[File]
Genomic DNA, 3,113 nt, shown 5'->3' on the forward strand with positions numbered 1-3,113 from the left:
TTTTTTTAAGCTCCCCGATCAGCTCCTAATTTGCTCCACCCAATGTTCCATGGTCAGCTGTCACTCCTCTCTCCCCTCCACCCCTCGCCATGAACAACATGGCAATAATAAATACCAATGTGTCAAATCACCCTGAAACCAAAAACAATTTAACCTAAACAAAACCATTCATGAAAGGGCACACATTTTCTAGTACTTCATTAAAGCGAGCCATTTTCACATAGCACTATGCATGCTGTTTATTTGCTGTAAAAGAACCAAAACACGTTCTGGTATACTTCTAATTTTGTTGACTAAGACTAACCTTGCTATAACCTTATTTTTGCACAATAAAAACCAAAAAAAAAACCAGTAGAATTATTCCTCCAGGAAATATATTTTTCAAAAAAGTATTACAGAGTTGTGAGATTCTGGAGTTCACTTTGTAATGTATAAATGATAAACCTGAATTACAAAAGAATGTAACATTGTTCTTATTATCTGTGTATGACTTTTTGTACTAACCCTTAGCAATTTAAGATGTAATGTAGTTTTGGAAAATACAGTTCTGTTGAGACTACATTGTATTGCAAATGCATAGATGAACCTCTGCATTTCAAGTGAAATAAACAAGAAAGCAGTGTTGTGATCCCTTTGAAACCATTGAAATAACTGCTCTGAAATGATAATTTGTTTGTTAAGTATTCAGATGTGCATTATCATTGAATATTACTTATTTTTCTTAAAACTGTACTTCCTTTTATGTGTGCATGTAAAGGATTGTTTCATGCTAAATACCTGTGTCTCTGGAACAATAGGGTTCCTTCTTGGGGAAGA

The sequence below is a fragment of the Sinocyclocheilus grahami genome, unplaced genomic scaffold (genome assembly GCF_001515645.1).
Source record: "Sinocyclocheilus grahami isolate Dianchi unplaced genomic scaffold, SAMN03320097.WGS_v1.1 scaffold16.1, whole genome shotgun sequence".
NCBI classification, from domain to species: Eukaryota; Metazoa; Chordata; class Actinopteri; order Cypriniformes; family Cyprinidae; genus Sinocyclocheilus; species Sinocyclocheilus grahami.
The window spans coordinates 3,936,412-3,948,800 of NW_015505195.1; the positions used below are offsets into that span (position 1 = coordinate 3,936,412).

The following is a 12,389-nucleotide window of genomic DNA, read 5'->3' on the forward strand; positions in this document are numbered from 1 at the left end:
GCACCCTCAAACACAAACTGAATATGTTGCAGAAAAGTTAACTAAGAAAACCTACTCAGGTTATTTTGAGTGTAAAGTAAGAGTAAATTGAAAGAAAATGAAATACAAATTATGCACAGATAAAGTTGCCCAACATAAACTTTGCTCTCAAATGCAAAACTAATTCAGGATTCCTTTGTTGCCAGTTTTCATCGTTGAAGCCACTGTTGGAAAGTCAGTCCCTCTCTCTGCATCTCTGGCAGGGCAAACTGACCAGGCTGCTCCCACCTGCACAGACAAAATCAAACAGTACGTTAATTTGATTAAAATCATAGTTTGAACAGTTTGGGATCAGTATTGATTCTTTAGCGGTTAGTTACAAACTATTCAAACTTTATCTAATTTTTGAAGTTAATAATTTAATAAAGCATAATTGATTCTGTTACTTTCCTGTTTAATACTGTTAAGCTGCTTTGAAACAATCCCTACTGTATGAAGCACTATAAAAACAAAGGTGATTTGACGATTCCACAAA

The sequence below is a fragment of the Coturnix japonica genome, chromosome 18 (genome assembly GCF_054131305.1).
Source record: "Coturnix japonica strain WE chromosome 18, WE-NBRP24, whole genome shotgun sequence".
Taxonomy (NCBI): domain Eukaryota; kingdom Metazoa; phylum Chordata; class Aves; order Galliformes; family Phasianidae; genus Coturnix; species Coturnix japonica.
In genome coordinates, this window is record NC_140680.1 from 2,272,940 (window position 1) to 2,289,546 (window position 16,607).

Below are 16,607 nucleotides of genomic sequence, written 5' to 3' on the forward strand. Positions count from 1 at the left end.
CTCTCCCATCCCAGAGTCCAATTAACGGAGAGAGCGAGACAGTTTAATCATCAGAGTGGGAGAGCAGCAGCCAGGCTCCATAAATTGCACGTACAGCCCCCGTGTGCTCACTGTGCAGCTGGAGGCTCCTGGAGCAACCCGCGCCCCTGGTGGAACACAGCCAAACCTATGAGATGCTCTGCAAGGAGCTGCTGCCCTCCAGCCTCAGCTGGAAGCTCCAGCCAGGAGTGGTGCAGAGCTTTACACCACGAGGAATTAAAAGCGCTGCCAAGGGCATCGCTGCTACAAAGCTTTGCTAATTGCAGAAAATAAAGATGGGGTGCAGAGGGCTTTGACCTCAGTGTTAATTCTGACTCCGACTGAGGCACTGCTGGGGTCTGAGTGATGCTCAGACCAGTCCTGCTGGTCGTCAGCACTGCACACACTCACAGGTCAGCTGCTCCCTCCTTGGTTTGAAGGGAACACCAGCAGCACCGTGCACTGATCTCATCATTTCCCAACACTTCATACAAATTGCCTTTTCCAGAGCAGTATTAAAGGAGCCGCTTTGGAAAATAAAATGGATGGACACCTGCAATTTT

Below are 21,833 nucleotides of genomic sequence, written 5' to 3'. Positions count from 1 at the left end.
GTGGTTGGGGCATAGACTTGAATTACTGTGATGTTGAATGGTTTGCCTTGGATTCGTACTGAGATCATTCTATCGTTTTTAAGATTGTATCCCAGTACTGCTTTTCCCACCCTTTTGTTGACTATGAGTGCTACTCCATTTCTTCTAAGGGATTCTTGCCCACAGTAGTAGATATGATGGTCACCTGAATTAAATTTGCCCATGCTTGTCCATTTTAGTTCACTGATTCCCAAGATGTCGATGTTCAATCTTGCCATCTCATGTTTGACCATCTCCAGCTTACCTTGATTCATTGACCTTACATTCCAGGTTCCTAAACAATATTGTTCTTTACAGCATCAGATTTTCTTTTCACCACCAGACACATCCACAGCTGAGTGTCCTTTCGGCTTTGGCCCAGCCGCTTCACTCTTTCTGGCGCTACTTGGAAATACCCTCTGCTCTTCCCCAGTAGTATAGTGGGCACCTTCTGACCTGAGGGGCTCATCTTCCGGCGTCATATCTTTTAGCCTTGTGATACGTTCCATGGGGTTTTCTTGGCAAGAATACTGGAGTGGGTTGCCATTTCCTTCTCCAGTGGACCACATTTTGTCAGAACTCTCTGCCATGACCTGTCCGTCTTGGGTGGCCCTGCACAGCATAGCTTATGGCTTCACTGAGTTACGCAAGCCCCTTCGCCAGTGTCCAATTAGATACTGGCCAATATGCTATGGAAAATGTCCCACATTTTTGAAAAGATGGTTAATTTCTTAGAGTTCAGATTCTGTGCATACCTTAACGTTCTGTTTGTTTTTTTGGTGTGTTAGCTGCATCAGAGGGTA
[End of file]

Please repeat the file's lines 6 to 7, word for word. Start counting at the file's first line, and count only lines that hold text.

The window spans coordinates 3,936,412-3,948,800 of NW_015505195.1; the positions used below are offsets into that span (position 1 = coordinate 3,936,412).

The following is a 12,389-nucleotide window of genomic DNA, read 5'->3' on the forward strand; positions in this document are numbered from 1 at the left end: